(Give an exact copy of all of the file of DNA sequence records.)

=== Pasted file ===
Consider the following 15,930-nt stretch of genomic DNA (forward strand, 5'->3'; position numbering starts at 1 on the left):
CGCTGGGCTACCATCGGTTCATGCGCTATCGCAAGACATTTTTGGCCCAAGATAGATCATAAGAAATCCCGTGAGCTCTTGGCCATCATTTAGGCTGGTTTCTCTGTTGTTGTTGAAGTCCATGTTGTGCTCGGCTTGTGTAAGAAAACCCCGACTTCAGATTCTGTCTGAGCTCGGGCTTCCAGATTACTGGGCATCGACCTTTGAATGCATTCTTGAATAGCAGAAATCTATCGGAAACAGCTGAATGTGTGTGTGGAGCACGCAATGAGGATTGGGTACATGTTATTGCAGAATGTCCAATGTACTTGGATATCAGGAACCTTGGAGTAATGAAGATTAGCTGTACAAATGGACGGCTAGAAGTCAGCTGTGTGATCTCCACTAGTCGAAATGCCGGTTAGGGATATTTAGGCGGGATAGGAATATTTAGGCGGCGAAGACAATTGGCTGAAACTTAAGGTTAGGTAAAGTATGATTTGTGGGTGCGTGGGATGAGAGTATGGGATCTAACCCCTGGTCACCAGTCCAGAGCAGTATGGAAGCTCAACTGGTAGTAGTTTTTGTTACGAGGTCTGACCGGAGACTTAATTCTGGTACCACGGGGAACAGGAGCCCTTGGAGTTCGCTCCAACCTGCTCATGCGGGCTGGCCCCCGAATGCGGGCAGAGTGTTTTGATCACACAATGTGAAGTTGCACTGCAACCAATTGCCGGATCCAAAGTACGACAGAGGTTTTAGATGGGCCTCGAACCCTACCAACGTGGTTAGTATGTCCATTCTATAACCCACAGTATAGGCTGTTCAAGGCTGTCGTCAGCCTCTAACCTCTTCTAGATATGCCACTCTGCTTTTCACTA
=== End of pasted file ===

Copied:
Consider the following 15,930-nt stretch of genomic DNA (forward strand, 5'->3'; position numbering starts at 1 on the left):
CGCTGGGCTACCATCGGTTCATGCGCTATCGCAAGACATTTTTGGCCCAAGATAGATCATAAGAAATCCCGTGAGCTCTTGGCCATCATTTAGGCTGGTTTCTCTGTTGTTGTTGAAGTCCATGTTGTGCTCGGCTTGTGTAAGAAAACCCCGACTTCAGATTCTGTCTGAGCTCGGGCTTCCAGATTACTGGGCATCGACCTTTGAATGCATTCTTGAATAGCAGAAATCTATCGGAAACAGCTGAATGTGTGTGTGGAGCACGCAATGAGGATTGGGTACATGTTATTGCAGAATGTCCAATGTACTTGGATATCAGGAACCTTGGAGTAATGAAGATTAGCTGTACAAATGGACGGCTAGAAGTCAGCTGTGTGATCTCCACTAGTCGAAATGCCGGTTAGGGATATTTAGGCGGGATAGGAATATTTAGGCGGCGAAGACAATTGGCTGAAACTTAAGGTTAGGTAAAGTATGATTTGTGGGTGCGTGGGATGAGAGTATGGGATCTAACCCCTGGTCACCAGTCCAGAGCAGTATGGAAGCTCAACTGGTAGTAGTTTTTGTTACGAGGTCTGACCGGAGACTTAATTCTGGTACCACGGGGAACAGGAGCCCTTGGAGTTCGCTCCAACCTGCTCATGCGGGCTGGCCCCCGAATGCGGGCAGAGTGTTTTGATCACACAATGTGAAGTTGCACTGCAACCAATTGCCGGATCCAAAGTACGACAGAGGTTTTAGATGGGCCTCGAACCCTACCAACGTGGTTAGTATGTCCATTCTATAACCCACAGTATAGGCTGTTCAAGGCTGTCGTCAGCCTCTAACCTCTTCTAGATATGCCACTCTGCTTTTCACTA